Foretelling the market is just not that much of a value-driver for an individual's portfolio. The marginal cost of spending 50% of your time on the market in general is higher than the marginal opportunity cost of learning what makes particular companies tick. The former is based on stuff that highly paid Ph.D.s on Wall Street can't even get right on a consistent basis. The latter is based on what reasonably intelligent and diligent people can get right.

In a world where money market funds are selling at over 30 times earnings after taxes and fees, worrying about the market's 25 P/E or whatever it is today just trains you to fret about the collapse of Western Civilization when short-term interest rates are 18% and Coca-Cola Company is selling at 10 times earnings. To elucidate that a bit, if you're going to spend all your time worrying about the market and not individual companies now, you're likely to repeat that behavior when other macro events beyond your control dominate the headlines while great franchises are selling at ridiculously cheap prices. "Practice makes permanent," a golf pro once said. Practice stands a great chance of permanence in investing, as well.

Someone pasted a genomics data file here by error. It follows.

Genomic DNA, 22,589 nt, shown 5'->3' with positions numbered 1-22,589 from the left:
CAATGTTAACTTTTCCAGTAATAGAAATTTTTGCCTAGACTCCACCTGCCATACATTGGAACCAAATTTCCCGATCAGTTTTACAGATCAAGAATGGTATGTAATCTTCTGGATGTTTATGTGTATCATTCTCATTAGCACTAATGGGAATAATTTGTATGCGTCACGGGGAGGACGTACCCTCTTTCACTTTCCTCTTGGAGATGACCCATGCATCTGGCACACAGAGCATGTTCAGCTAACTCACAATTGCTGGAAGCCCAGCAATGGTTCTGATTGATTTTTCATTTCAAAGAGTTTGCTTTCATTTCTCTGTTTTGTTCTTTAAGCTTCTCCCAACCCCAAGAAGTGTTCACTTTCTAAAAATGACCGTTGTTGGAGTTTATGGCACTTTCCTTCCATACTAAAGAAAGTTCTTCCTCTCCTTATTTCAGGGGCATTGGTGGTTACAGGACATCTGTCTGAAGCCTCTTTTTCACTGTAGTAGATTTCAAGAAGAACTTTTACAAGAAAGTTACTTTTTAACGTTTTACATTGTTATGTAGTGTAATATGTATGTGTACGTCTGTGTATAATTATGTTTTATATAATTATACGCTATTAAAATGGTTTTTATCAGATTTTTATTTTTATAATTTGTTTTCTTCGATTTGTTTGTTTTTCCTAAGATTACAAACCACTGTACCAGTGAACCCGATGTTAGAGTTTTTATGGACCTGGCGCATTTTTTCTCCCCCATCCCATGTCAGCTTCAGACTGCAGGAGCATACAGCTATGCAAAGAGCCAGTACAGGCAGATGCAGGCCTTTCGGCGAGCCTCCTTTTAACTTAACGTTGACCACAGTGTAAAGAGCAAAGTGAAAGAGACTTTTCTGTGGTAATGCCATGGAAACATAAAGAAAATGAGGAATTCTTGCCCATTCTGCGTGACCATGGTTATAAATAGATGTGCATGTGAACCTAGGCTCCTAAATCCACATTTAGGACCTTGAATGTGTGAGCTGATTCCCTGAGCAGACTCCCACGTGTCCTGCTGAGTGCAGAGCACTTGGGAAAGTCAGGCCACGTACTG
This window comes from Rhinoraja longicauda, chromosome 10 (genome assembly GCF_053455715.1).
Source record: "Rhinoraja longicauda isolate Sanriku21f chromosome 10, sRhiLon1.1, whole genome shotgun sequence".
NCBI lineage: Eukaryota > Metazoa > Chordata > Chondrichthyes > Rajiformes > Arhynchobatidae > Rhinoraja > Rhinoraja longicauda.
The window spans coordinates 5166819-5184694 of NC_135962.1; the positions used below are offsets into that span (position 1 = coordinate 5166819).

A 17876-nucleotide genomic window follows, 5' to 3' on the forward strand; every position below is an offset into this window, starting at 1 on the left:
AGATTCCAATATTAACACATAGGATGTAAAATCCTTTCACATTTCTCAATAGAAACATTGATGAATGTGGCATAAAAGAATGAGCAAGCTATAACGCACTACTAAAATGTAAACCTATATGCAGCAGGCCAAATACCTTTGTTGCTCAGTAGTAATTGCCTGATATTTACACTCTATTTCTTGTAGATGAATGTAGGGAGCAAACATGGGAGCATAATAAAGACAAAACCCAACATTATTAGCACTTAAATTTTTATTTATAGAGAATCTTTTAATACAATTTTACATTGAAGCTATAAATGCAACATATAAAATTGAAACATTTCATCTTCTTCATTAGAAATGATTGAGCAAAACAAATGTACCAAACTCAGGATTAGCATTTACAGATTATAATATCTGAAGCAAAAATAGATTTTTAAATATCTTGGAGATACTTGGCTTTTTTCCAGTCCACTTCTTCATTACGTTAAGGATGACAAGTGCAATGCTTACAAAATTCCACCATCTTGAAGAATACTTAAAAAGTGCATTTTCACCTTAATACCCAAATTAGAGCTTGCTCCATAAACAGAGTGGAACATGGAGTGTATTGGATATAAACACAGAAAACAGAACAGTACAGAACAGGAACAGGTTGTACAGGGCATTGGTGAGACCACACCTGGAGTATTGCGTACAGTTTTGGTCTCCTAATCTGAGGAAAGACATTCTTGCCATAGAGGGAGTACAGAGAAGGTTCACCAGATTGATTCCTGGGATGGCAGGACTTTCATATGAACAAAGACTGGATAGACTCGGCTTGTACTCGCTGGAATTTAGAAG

Utility and network security software firm Symantec Corp. (Nasdaq: SYMC) gained $1 3/4 to $22 after reporting fiscal Q3 EPS of $0.42 (excluding charges), up from $0.37 a year ago and a penny ahead of the First Call mean estimate. The company said it had "solid" retail and corporate sales increases, with "substantial" growth occurring in Europe.